At this point I let them cool on a towel in a bowl and put them in the fridge, covered. I snack on them or add them to light lunches. The livers are incredibly rich but with a little home made mayonnaise they are fantastically so, or gingerly dip them in dijon mustard for a more spicy accompaniment.

This now - paté, sweetbreads and kidneys, later.

Tuesday, June 5, 2007

Liquid Breakfast

Breakfast is coffee and a shower. There are exceptions to the coffee component : a high carbohydrate dinner of, say, pasta or pizza, can cause hunger pangs the morning after, and so a supplement of two eggs, scrambled, or made into an omelette with fines herbes, is called for. Occassionally on Sundays, a croissant, with unsalted butter and English Marmalade, is a treat. When desperate, I make a trip to Eat Well close by on Sunset Boulevard for ten buck steak and eggs.

The key to decent coffee anyplace takes very little effort: whole beans must be ground immediately before brewing. I use José´s Colombian Beans from Costco ground in a basic Krups coffee mill. The aroma of coffee flavored with hazelnut or vanilla is anathema to me. I like coffee for what it is and I drink it black with or without a little sugar. I'm am not much of a tea drinker, unlike my father before me.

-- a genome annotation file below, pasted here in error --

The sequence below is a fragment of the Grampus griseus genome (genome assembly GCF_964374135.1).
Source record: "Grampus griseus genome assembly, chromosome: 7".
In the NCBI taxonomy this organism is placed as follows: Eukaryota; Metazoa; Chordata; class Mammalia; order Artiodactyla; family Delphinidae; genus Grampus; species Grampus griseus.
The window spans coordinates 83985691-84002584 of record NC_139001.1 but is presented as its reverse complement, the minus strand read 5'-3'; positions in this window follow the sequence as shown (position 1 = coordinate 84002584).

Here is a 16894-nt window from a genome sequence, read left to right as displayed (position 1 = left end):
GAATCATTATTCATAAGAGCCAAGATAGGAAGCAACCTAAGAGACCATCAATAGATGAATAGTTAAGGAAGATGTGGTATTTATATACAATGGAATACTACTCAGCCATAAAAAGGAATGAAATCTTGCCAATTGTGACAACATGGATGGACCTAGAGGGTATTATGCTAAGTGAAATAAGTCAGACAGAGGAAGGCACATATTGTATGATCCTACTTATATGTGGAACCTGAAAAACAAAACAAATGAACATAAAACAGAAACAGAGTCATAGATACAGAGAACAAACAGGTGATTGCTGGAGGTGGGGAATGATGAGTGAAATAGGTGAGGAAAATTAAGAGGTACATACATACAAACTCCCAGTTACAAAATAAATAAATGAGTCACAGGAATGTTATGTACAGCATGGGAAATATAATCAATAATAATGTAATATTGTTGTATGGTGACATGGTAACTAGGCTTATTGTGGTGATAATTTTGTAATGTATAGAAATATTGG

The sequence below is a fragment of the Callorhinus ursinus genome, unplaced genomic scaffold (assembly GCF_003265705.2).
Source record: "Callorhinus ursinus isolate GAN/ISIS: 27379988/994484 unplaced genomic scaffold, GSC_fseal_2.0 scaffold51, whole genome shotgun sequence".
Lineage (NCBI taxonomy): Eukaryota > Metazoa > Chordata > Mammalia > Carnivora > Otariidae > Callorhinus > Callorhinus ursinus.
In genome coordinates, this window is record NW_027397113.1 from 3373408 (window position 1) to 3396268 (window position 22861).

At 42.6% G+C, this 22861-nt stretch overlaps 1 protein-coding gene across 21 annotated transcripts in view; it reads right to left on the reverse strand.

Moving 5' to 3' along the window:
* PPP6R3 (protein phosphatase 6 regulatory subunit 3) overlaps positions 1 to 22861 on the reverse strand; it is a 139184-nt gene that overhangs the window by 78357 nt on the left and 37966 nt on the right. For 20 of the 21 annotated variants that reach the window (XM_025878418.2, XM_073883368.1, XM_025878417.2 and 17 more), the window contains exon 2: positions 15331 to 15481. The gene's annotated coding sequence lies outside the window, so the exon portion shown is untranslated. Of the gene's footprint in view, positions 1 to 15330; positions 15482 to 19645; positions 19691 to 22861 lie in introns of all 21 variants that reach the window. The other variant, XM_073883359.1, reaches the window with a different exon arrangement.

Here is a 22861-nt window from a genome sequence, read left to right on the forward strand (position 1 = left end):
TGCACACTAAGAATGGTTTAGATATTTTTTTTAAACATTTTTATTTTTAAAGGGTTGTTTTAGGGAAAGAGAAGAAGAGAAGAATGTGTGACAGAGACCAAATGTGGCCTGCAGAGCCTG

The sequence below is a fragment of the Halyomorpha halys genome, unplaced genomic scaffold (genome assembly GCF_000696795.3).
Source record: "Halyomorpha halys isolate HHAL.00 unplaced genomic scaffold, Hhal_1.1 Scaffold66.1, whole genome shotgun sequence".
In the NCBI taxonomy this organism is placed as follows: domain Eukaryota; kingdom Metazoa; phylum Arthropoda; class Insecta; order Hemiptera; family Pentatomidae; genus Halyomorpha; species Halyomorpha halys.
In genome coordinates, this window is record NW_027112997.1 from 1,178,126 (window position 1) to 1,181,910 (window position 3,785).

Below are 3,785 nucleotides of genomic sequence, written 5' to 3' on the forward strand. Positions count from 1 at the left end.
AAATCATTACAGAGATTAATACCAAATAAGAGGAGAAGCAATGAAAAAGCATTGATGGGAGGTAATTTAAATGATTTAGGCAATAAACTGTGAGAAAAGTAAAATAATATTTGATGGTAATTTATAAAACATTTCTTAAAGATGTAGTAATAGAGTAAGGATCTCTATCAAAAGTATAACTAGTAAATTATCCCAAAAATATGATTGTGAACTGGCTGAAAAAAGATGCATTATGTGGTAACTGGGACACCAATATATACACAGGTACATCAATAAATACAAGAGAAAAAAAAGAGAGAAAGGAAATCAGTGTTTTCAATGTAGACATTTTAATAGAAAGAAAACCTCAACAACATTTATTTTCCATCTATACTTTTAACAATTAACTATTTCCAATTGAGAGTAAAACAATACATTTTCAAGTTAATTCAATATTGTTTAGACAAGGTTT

For the morning pot I use the Krups 10 cup Arome. I don't use the water filter as LADWP's tap water is fine, though they could learn a thing or two from the city of New York's process. For a special dinner I use the French Press, which involves grinding, then steeping the resulting medium grind in boiled water. Then, when the grounds are sodden and stirred they are ready to be pressed to the bottom of the beaker with the manual filter. This method leaves very fine grounds in the liquid which adds a slightly creamy texture to the coffee. I've stopped using the Italian stove top espresso maker on account of having occasionally left one of the discs out of it and had coffee grounds explode all over the ceiling just one too many times. It makes a good cup though.